We play this little game — perhaps it horrifies onlookers — where I double up the leash, making sure the clip part is in my hand, and act like I’m going to give him a whipping. I even say “You’re gonna get a whippin’  … You better watch out … ” When I do that he runs toward me, veering to the side at the last possible moment and I gently swat his hiney with the leash when he goes by. Then he circles and comes back again.

After an hour of that, we got some water and walked into town, stopping at the Governor Bradford, which, like most restaurants with patios in Provincetown — proclaimed America’s dog friendliest city by Dog Fancy magazine –  allows dogs.

Breakfast finished, we headed to the pier, where Ace seemed most fascinated with the old working fishing boats — to the extent that there were one or two he wanted to hop aboard. He was intrigued, too, by the plastic lobsters on the bench/display above. It will be interesting, once we hit Maine, to see how he reacts to a real one.

He did get to sniff a starfish that a charter boat employee was showing some children, and fortunately didn’t gobble it up.

With a dog parade scheduled to take place at 2, sponsored by the Carrie A. Seamen Animal Shelter, we had an hour to kill. Ace was dragging a bit. Possibly I was too. So we walked back to the car. I opened the tailgate and Ace jumped right in and settled down. I joined him, sitting at the end of the tailgate. He shifted around so he could lay his head on my leg and, within seconds, was sleeping. The parking space was $2.50 an hour — so it was a pricey nap — but too nice a moment to interrupt. I think I fell asleep, too.

We awoke in plenty of time to get a good seat for the parade, which only lasted a couple of minutes, but we sat there for another hour with people coming up to meet Ace, compliment him on his handsomeness, and ask what kind of dog he was.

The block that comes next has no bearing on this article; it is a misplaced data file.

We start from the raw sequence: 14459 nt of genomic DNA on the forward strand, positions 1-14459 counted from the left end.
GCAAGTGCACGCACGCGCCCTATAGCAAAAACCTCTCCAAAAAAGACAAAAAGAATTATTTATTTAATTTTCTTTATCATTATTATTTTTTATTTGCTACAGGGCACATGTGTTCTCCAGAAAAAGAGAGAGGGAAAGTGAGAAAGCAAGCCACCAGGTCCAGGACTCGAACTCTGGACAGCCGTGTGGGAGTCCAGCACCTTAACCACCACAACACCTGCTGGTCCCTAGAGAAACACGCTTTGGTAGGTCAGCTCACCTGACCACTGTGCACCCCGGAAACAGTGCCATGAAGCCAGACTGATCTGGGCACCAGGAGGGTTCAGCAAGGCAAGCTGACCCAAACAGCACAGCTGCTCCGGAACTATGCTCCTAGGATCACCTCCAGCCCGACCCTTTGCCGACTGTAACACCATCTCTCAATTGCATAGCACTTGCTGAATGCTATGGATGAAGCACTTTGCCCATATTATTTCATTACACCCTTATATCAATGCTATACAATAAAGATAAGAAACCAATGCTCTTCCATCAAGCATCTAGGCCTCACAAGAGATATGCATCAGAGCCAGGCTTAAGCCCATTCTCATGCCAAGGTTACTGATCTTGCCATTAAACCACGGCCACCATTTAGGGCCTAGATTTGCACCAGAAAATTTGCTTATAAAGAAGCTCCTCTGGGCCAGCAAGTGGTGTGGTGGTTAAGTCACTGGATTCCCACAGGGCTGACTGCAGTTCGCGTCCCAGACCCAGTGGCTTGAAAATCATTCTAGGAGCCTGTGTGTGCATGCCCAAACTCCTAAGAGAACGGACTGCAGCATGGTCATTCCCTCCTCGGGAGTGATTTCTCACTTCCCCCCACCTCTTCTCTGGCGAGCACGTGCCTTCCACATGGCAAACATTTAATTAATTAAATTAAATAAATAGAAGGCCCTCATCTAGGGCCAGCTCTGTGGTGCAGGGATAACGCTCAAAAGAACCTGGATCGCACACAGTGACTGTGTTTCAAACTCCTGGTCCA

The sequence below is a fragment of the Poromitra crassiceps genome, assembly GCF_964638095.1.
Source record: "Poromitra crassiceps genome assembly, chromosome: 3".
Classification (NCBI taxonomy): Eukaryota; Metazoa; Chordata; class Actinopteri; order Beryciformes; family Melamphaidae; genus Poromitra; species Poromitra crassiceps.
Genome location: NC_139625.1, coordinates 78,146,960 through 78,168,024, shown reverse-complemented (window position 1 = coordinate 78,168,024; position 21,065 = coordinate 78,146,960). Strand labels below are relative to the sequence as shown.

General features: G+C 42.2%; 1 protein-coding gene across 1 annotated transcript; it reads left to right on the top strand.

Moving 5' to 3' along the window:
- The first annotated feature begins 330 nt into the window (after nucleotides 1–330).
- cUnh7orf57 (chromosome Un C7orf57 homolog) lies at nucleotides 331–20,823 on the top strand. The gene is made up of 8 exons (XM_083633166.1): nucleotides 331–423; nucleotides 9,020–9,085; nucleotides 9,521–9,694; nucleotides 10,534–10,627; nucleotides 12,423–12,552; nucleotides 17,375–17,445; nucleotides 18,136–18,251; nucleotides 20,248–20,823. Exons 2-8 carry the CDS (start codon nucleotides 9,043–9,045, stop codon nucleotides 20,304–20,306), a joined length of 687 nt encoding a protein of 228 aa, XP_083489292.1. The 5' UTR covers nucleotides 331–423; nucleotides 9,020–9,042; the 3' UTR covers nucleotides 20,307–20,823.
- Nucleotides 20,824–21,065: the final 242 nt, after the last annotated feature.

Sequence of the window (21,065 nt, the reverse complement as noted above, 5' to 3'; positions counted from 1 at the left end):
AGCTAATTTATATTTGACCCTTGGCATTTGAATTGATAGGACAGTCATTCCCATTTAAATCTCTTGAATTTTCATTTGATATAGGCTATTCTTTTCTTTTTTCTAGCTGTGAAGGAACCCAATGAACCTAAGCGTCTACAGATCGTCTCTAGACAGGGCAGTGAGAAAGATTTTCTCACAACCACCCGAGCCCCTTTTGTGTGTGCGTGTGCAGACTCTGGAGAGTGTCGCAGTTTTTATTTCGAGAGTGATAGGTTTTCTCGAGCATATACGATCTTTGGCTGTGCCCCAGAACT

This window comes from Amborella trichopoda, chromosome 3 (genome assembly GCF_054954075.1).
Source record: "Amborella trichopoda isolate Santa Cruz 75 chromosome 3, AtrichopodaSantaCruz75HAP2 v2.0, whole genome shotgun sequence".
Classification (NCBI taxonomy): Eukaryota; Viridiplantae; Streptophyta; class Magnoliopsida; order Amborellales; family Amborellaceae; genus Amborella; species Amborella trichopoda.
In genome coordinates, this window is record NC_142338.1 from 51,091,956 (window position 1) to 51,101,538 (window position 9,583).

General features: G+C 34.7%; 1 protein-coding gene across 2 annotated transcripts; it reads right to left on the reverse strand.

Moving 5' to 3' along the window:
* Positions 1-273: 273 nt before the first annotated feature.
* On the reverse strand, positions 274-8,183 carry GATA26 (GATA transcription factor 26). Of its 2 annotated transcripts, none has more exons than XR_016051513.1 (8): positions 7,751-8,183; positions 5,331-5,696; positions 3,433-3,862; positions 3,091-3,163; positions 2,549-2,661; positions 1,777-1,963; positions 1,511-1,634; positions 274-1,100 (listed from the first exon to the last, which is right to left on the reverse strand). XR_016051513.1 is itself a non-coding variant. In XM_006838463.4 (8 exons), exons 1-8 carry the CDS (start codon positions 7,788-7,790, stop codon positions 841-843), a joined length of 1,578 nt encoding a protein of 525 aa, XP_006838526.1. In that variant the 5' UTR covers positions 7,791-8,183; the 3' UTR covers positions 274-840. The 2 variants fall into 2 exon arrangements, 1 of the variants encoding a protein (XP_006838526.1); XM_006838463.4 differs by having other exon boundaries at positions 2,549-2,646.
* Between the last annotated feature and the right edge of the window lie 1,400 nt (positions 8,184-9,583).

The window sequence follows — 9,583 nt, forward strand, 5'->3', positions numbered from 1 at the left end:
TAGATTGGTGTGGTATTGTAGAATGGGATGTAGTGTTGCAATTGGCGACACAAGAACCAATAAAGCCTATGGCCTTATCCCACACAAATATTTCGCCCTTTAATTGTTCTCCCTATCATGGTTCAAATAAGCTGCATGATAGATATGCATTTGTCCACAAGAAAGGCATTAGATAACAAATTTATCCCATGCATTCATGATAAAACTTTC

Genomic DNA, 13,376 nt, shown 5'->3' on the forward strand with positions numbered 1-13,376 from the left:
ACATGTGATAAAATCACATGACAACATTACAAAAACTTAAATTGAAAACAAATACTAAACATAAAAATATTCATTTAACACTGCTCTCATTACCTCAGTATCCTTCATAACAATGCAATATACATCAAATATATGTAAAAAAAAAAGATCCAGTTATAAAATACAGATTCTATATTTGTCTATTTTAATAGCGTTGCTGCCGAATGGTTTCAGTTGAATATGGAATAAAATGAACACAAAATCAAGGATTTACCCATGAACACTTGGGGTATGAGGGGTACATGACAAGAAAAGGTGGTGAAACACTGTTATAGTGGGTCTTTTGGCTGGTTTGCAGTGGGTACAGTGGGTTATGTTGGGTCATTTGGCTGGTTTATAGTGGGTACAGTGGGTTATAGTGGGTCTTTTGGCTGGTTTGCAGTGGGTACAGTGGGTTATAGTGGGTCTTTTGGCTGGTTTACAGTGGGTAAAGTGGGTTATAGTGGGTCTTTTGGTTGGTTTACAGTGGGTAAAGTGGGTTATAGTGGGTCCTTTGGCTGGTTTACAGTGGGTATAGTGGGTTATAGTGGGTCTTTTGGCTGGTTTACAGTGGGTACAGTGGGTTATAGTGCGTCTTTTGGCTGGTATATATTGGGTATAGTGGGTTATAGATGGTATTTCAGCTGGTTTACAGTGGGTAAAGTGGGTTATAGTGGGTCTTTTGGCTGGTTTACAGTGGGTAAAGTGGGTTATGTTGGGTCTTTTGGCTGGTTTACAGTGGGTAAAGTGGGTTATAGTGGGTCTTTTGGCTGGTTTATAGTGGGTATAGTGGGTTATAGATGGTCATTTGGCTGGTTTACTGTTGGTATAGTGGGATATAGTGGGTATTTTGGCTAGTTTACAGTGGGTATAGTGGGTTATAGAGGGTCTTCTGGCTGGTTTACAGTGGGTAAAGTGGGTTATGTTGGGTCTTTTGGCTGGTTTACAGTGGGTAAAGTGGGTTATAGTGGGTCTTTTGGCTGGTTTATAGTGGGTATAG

While that happens everywhere, Provincetown really does seem a place where dogs are appreciated more than most — and not just during Pet Appreciation Week.

Worn out by running on the beach and being sociable, we went back to the campsite for what would turn out to be a soggy night.

Mainly to get out of the rain, we jumped into the car about 6 a.m. Monday morning. I stopped for coffee and we drove out to Race Point — part of the Cape Cod National Seashore, 40 miles of pristine shoreline, marshes, dunes, cranberry bogs and ponds.

“A man may stand there and put all America behind him,” Henry David Thoreau once said of the spot we stood in. The rain turned to a gentle, but just as soaking, mist, and Ace went into frolic mode again. I wasn’t in the mood for the whipping game, though. Instead, I stared out into the water, only to see something staring back.

To me, that sealed the deal: I love this place.

Ace’s coat was drenched, and so was my sweatshirt. There was a soggy tent to drain, pack up and hoist atop my car — and I was already cold and tired to the bone. The skies showed no hint of any sunshine ahead. Nevertheless, it was time to get rolling — for while when I looked at the ocean the whole country may have been at my back, when I turned around the other way, the whole country was ahead.

At last, Ace gets some beach time

After two and a half months on the road, Ace and I finally landed on a beach. We love the mountains. We love the desert. But, all in all, there’s no place we’d rather land than at the beach.

No other place — and I’m just speaking for myself now — is, at once, so stimulating and soothing. Give us the sound of pounding surf, the sight of gliding pelicans and the smell of salt water and, of course, access to some air conditioning, and we are happy souls. All my senses, and perhaps even my brain, seem to to work better at the beach.

And this wasn’t just any beach. This was — in what was perhaps my biggest freeloading coup to date – a gated beach community, part-time home to North Carolina’s rich and famous, good old boys like Andy Griffith and not-so-good, not- so-old ones like John Edwards.

Figure 8 Island near Wilmington is a private paradise – not accessible to the beach-going hordes, private enough that celebrities (usually) find solace there, and dotted with mansions that seem to think they’re big enough to defy hurricanes.